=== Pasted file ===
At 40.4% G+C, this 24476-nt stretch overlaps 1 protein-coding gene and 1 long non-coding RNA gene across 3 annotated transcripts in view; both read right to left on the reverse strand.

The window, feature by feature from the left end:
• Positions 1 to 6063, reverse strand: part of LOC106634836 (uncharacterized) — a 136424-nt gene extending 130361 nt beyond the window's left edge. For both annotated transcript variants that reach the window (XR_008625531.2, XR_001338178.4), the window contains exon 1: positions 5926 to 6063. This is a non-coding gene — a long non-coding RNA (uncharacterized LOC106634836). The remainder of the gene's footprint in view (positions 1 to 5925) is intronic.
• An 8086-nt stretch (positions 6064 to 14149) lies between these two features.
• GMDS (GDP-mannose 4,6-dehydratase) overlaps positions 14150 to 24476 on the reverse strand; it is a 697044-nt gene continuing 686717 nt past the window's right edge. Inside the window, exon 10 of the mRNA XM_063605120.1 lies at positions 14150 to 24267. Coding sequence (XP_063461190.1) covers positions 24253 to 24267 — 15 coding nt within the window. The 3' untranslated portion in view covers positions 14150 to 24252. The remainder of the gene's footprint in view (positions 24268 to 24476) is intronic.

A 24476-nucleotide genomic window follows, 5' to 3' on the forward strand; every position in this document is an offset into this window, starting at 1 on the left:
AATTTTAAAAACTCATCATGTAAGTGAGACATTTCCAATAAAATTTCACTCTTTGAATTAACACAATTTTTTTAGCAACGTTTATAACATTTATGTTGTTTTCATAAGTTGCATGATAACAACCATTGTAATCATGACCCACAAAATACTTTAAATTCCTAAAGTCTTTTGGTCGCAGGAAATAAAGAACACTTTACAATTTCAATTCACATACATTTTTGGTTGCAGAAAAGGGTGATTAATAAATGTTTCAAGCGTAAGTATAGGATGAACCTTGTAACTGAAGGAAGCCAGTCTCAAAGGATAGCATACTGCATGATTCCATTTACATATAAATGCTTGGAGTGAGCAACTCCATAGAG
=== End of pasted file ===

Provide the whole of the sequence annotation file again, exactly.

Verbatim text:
At 40.4% G+C, this 24476-nt stretch overlaps 1 protein-coding gene and 1 long non-coding RNA gene across 3 annotated transcripts in view; both read right to left on the reverse strand.

The window, feature by feature from the left end:
• Positions 1 to 6063, reverse strand: part of LOC106634836 (uncharacterized) — a 136424-nt gene extending 130361 nt beyond the window's left edge. For both annotated transcript variants that reach the window (XR_008625531.2, XR_001338178.4), the window contains exon 1: positions 5926 to 6063. This is a non-coding gene — a long non-coding RNA (uncharacterized LOC106634836). The remainder of the gene's footprint in view (positions 1 to 5925) is intronic.
• An 8086-nt stretch (positions 6064 to 14149) lies between these two features.
• GMDS (GDP-mannose 4,6-dehydratase) overlaps positions 14150 to 24476 on the reverse strand; it is a 697044-nt gene continuing 686717 nt past the window's right edge. Inside the window, exon 10 of the mRNA XM_063605120.1 lies at positions 14150 to 24267. Coding sequence (XP_063461190.1) covers positions 24253 to 24267 — 15 coding nt within the window. The 3' untranslated portion in view covers positions 14150 to 24252. The remainder of the gene's footprint in view (positions 24268 to 24476) is intronic.

A 24476-nucleotide genomic window follows, 5' to 3' on the forward strand; every position in this document is an offset into this window, starting at 1 on the left:
AATTTTAAAAACTCATCATGTAAGTGAGACATTTCCAATAAAATTTCACTCTTTGAATTAACACAATTTTTTTAGCAACGTTTATAACATTTATGTTGTTTTCATAAGTTGCATGATAACAACCATTGTAATCATGACCCACAAAATACTTTAAATTCCTAAAGTCTTTTGGTCGCAGGAAATAAAGAACACTTTACAATTTCAATTCACATACATTTTTGGTTGCAGAAAAGGGTGATTAATAAATGTTTCAAGCGTAAGTATAGGATGAACCTTGTAACTGAAGGAAGCCAGTCTCAAAGGATAGCATACTGCATGATTCCATTTACATATAAATGCTTGGAGTGAGCAACTCCATAGAG